It's been a while since I blogged properly, so apologies to Cllr. Mark Burton in Harrowgate Hill that I failed to post on his success in winning the 'Newsletter of the Year' at the Labour Party Regional awards in Sunderland.

Competition amongst the various Constituency Labour Parties is stronger for this award than any other, so it was a real feather in Mark's cap, as well as some reflected glory for Darlington CLP too.

For those of you who haven't seen Mark's Little Red Rosette, you can do so here. I've been shoving newsletters through letterboxes all over the country for the best part of thirty years, and Mark's newsletter is the most professional and informative that I've come across. It's completely unlike a traditional flyer from a politician, and all the better for it. Mark's setting the bar very high for the rest of the Labour Group here in Darlington.

Saltburn, this morning

Chasing seagulls.

Mind you, it was still several degrees warmer than our last summer holidays in the Western Isles....

Saturday, March 15, 2008

Exclusive Alan Milburn Interview

The latest Northern Decision Makers programme is now live on the Broadband tv channel. We've given over the entire show to an exclusive interview with Alan Milburn, MP for Darlington and leading player in the Tony Blair administration. Alan turns down many interview requests from mainstream shows like the Today programme and Newsnight, so this booking was quite a coup for Graham and myself.

The questioning ranges over the current state of British politics, and Alan's legacy as a reforming Secretary of State for Health. The subject matter was so interesting that we allowed the show to run for 40 minutes rather than the usual 20, and so have split the programme into 2 on the site. As I'm sure you know already, Alan is a class act, who is doing some important thinking on what should be Labour's future policy direction, and it is a criminal waste that he is languishing on the backbenches.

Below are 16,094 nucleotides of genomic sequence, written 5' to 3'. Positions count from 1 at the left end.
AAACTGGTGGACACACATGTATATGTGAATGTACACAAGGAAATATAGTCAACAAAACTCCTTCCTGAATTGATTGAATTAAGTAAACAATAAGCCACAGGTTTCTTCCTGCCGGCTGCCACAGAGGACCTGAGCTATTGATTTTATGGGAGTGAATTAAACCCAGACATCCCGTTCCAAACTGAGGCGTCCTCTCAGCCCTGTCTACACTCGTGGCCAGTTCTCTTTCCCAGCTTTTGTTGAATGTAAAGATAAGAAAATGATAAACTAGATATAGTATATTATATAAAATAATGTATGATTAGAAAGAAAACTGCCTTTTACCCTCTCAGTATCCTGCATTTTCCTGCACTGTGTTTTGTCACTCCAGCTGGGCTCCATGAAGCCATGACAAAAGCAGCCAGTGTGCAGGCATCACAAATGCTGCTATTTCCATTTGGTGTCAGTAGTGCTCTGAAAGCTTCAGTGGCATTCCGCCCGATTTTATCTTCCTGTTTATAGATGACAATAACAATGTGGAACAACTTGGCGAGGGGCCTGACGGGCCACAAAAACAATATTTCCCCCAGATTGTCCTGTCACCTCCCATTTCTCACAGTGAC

As always, your comments and suggestions are welcome. We incorporated some viewers' questions into Alan's grilling, so look out for those. Many thanks to Recognition PR's production team, including producer Andrew Lambert, who have done a first class professional job once more with the filming and editing.

Saturday, March 08, 2008


After watching the Manchester United/Portsmouth hightlights tonight, I have a strong sense that Harry Rednapp has done a sulphurous deal with Mephistopholes to guarantee Pompey the FA Cup this year. Little wonder that 'Sralex' was choking on his chewing gum after Portsmouth implausibly survived chance after chance created by Tevez et al.

But with Barnsley heroicly overturning Chelsea, it rather raises the stakes in the other two Quarter Finals tomorrow. Genuinely, any of the surviving clubs could lift the trophy in May.

As a life-long Bristol Rovers supporter, the feelings this situation provoke veer between the agony and the ecstasy. Being brought up on the east side of Bristol, it was almost inevitable that I would be a Rovers fan in football and Gloucestershire in cricket. For the most part, that has meant reconciling myself to a lifetime anticipating (and receiving) mediocrity. Rovers have played most of their time in what was League Division Three, with occasional forays into the second tier of football. Gloucestershire, the club of Grace, Jessop and Hammond, have never won the County Championship in modern times.

There was always another way, of course. At primary school, even in my end of town, those kids who wanted to support a winning (rather than their local) team went for the hated City or Somerset in cricket, rather than Rovers and Gloucs. It's a phenomonem more familiar now, given the apparent number of committed Manchester United/Arsenal/Chelsea supporters worldwide. So whilst I like to see Darlington FC do well, just as I look out for Grimsby Town results (where I got married), it's Rovers' scores that really matter.

And now we find ourselves a heartbeat away from Wembley. 25-1 sounds implausible, and I have a sinking feeling that West Brom are going to turn us over, (when I was previously convinced that we would beat Southampton). The sense that we will never have a better chance of lifting the Cup itself will never be stronger, however. Sunday 6pm is no time for an FA Cup Quarter Final, but we can only hope for the best.

Friday, March 07, 2008

I am dying, Egypt, dying...